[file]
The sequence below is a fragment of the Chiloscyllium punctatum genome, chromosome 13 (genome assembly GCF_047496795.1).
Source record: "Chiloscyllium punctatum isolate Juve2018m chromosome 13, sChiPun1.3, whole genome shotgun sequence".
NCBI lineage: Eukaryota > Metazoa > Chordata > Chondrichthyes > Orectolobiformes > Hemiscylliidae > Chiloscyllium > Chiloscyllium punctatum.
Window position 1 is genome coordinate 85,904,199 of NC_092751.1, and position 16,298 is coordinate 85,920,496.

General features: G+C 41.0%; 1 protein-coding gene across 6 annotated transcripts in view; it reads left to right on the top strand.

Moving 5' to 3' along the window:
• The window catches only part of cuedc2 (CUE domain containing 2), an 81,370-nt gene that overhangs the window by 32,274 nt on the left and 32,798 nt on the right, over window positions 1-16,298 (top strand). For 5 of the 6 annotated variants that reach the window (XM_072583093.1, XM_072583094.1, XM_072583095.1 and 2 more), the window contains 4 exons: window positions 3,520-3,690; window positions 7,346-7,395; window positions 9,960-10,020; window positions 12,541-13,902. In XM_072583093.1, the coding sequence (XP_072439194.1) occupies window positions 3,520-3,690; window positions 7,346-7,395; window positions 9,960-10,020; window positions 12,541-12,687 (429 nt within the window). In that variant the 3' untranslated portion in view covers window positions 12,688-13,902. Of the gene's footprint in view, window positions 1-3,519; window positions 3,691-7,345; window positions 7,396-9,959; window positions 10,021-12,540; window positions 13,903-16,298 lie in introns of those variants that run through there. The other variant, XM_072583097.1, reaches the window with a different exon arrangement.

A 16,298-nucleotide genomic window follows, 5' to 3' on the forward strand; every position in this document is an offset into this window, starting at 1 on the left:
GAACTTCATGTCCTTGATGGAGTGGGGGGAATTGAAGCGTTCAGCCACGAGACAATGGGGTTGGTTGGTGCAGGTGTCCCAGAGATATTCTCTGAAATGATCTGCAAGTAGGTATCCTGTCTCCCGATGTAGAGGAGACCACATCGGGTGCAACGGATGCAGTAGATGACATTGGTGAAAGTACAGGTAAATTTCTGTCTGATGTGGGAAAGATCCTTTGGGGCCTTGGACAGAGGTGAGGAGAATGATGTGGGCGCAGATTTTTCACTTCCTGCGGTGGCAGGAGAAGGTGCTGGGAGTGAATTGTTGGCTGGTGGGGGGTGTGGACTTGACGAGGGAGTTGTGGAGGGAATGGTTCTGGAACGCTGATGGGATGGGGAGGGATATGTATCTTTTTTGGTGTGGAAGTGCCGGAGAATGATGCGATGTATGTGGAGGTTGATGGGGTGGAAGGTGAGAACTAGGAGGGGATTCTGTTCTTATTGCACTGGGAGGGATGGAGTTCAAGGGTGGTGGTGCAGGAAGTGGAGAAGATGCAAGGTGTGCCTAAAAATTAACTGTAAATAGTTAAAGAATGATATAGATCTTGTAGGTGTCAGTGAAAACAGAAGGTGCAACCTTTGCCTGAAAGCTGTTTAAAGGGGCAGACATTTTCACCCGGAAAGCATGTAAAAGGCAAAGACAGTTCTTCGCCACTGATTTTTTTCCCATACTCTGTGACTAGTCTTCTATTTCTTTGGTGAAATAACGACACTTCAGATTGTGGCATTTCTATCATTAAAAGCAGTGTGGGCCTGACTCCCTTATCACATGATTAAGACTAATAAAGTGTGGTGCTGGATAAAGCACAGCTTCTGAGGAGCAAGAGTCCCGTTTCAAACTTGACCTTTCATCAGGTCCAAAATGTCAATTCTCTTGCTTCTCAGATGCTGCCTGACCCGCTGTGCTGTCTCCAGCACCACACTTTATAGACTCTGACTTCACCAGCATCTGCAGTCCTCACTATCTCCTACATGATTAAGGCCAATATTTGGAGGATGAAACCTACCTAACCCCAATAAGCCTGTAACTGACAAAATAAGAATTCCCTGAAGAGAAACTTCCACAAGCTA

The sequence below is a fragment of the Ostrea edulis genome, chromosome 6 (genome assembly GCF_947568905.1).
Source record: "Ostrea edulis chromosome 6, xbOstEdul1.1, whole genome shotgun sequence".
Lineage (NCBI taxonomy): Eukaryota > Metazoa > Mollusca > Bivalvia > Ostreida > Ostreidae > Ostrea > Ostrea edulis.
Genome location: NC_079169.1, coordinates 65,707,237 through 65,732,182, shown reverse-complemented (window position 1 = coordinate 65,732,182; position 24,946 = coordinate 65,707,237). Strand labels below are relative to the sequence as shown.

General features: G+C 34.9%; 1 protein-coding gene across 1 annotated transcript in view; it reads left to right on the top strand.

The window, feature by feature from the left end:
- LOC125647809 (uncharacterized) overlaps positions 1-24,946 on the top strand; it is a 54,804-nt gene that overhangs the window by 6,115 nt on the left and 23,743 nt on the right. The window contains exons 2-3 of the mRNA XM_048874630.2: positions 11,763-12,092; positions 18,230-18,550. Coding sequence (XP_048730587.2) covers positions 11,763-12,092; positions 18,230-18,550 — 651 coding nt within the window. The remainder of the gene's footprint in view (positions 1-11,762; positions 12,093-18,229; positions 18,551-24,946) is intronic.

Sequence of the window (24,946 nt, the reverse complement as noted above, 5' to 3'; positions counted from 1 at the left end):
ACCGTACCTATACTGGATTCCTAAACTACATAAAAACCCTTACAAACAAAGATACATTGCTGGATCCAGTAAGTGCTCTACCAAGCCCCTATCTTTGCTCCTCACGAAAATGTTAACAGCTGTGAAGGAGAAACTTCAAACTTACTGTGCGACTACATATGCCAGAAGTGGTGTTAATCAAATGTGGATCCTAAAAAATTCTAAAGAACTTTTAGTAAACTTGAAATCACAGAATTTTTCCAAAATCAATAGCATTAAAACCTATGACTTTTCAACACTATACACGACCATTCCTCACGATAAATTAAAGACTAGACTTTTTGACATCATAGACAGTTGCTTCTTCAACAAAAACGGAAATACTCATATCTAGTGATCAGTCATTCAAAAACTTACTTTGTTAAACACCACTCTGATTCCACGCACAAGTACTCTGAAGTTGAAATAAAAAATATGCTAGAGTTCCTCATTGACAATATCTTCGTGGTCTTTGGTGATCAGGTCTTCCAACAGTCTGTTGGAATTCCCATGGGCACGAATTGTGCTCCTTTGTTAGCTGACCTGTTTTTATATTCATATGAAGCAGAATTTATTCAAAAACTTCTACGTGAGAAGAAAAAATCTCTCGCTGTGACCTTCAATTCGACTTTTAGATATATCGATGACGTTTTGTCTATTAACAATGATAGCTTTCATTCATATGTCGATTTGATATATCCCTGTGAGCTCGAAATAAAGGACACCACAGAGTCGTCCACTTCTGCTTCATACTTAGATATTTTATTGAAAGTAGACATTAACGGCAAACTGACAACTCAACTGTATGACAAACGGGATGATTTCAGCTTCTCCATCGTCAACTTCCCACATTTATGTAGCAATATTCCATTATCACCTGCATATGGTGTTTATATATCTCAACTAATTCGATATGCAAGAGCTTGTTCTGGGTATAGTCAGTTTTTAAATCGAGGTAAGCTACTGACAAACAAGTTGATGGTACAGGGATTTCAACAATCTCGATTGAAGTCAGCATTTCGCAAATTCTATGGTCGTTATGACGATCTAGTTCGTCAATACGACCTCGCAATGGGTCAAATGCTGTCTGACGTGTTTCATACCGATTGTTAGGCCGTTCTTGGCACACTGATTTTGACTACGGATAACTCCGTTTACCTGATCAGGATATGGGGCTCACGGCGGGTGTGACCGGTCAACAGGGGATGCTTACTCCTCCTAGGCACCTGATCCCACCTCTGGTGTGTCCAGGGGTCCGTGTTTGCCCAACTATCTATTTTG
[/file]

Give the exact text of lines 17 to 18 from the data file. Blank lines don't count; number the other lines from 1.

Sequence of the window (24,946 nt, the reverse complement as noted above, 5' to 3'; positions counted from 1 at the left end):
ACCGTACCTATACTGGATTCCTAAACTACATAAAAACCCTTACAAACAAAGATACATTGCTGGATCCAGTAAGTGCTCTACCAAGCCCCTATCTTTGCTCCTCACGAAAATGTTAACAGCTGTGAAGGAGAAACTTCAAACTTACTGTGCGACTACATATGCCAGAAGTGGTGTTAATCAAATGTGGATCCTAAAAAATTCTAAAGAACTTTTAGTAAACTTGAAATCACAGAATTTTTCCAAAATCAATAGCATTAAAACCTATGACTTTTCAACACTATACACGACCATTCCTCACGATAAATTAAAGACTAGACTTTTTGACATCATAGACAGTTGCTTCTTCAACAAAAACGGAAATACTCATATCTAGTGATCAGTCATTCAAAAACTTACTTTGTTAAACACCACTCTGATTCCACGCACAAGTACTCTGAAGTTGAAATAAAAAATATGCTAGAGTTCCTCATTGACAATATCTTCGTGGTCTTTGGTGATCAGGTCTTCCAACAGTCTGTTGGAATTCCCATGGGCACGAATTGTGCTCCTTTGTTAGCTGACCTGTTTTTATATTCATATGAAGCAGAATTTATTCAAAAACTTCTACGTGAGAAGAAAAAATCTCTCGCTGTGACCTTCAATTCGACTTTTAGATATATCGATGACGTTTTGTCTATTAACAATGATAGCTTTCATTCATATGTCGATTTGATATATCCCTGTGAGCTCGAAATAAAGGACACCACAGAGTCGTCCACTTCTGCTTCATACTTAGATATTTTATTGAAAGTAGACATTAACGGCAAACTGACAACTCAACTGTATGACAAACGGGATGATTTCAGCTTCTCCATCGTCAACTTCCCACATTTATGTAGCAATATTCCATTATCACCTGCATATGGTGTTTATATATCTCAACTAATTCGATATGCAAGAGCTTGTTCTGGGTATAGTCAGTTTTTAAATCGAGGTAAGCTACTGACAAACAAGTTGATGGTACAGGGATTTCAACAATCTCGATTGAAGTCAGCATTTCGCAAATTCTATGGTCGTTATGACGATCTAGTTCGTCAATACGACCTCGCAATGGGTCAAATGCTGTCTGACGTGTTTCATACCGATTGTTAGGCCGTTCTTGGCACACTGATTTTGACTACGGATAACTCCGTTTACCTGATCAGGATATGGGGCTCACGGCGGGTGTGACCGGTCAACAGGGGATGCTTACTCCTCCTAGGCACCTGATCCCACCTCTGGTGTGTCCAGGGGTCCGTGTTTGCCCAACTATCTATTTTG